Ombud to hear Spear complaints after FPB admits not having jurisdiction
The Film and Publication Board (FPB) has conceded that it does not have the legal jurisdiction to classify any content published or broadcast by media outlets.
The board’s chief operations officer Mmapula Fisha told a hearing today about the classification of artist Brett Murray’s painting The Spear in Pretoria that she understood and respected the self-regulation of the print media.
However, she said not having jurisdiction over City Press did not mean the board was going “to fold hands over the issue”.
City Press published a photo of the painting, which depicts President Jacob Zuma with genitals exposed, on its website.
Following a public outcry it removed the image.
Fisha said her organisation had sound working relations with the Press Ombudsman and would forward the complaints about City Press “for the sake of the complainants”.
“We have always known that we don’t have the authority over newspapers. But we don’t fold our hands. We have to protect children of this country,” said Fisha.
She said the board’s classification board would go ahead and deliberate about the classification of the painting.
“We can only take further steps on the portrait after our classification committee has decided on it. We had the legal obligation to hear presentations from City Press,” said Fisha.
The board said the five classifiers dispatched to work on the portrait would come to a conclusion in the next week.
Advocate Steve Budlender, for City Press, said the board needed to give further clarity on the complaints about the image on its website.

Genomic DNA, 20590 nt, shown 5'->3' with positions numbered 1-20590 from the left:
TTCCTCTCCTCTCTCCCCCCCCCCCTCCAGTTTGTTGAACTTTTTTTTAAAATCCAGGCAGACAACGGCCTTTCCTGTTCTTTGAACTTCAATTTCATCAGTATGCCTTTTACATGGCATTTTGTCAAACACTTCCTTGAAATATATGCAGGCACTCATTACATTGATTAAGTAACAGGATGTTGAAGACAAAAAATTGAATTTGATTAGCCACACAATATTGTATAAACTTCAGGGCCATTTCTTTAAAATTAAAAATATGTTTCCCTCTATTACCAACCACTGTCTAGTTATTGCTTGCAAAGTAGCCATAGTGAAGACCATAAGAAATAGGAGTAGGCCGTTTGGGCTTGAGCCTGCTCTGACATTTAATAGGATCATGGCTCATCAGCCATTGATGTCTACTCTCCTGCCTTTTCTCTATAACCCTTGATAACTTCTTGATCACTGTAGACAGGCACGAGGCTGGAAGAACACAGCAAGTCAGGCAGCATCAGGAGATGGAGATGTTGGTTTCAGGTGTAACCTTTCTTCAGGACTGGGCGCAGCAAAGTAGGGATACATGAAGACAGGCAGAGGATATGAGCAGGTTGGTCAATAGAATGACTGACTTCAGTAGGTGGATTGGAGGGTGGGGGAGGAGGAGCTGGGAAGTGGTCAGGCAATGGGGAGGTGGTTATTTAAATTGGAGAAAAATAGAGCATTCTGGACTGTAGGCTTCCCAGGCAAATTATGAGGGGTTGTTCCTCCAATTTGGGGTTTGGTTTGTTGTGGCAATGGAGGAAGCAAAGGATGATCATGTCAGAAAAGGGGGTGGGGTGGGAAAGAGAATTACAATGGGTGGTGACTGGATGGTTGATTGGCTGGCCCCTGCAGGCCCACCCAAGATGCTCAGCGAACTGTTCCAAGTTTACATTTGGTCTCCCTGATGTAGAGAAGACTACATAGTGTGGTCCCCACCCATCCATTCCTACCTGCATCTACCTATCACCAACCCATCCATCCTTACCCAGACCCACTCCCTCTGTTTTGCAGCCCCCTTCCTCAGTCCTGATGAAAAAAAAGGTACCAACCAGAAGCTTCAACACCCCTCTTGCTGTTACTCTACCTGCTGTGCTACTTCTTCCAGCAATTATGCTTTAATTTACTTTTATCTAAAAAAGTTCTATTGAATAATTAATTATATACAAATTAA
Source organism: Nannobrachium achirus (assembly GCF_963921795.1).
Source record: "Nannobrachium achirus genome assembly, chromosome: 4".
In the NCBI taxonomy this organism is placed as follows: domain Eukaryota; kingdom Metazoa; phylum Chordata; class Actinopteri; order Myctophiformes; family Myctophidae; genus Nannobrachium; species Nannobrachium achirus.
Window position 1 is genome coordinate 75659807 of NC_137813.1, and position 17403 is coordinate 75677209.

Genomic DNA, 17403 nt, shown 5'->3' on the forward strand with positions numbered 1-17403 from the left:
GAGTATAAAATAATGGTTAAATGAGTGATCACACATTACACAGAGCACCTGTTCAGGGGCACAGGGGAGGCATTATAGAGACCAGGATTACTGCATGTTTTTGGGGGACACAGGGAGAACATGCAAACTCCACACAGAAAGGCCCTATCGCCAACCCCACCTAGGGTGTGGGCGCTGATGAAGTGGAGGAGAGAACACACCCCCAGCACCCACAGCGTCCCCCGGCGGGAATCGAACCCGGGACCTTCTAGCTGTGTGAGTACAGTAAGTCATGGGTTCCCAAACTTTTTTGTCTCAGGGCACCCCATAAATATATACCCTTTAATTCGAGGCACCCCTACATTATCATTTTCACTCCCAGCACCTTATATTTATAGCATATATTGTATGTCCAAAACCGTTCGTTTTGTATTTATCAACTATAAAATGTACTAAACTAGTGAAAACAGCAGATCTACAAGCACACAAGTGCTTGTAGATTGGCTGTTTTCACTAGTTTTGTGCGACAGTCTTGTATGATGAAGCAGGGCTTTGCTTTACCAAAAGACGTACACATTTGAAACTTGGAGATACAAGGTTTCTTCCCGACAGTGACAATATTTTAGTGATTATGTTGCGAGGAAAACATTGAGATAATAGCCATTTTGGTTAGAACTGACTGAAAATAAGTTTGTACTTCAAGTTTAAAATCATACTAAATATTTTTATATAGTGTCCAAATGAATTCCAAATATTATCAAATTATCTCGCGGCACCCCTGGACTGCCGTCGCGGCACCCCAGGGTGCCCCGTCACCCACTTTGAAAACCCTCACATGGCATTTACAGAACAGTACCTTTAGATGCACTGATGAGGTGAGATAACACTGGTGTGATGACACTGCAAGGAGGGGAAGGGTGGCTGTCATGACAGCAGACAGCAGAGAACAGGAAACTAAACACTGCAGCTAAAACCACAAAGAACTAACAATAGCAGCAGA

The board said it had not thrown out the complaints, but would take “further steps” if the classification committee deemed it necessary to classify the portrait.
Earlier, the Goodman Gallery’s lawyer said there was no point in the FPB classifying The Spear since it had been disfigured and removed.
Advocate Matthew Welz, for the gallery, said the complaints were submitted before the image was removed. It was part of Murray’s Hail to the Thief II exhibition.
“Now the image no longer exists. We do not have the portrait in the gallery and you also heard it was removed from the City Press website.”
Welz said the original portrait of Zuma, which sparked protests, “had genitals showing”.
“That image does not exist any more.”
He urged FPB panellists to dismiss the complaints brought against the image.
Panellists contended the defaced image could be restored or published again online.
Welz told the board the image was bought by a foreign national who did not intend restoring it.
City Press contended earlier the board was overstepping its legal mandate as it had no jurisdiction to classify content published or broadcast by media outlets.
The paper argued that bona fide newspapers were regulated by the Press Ombudsman and the SA Press Code.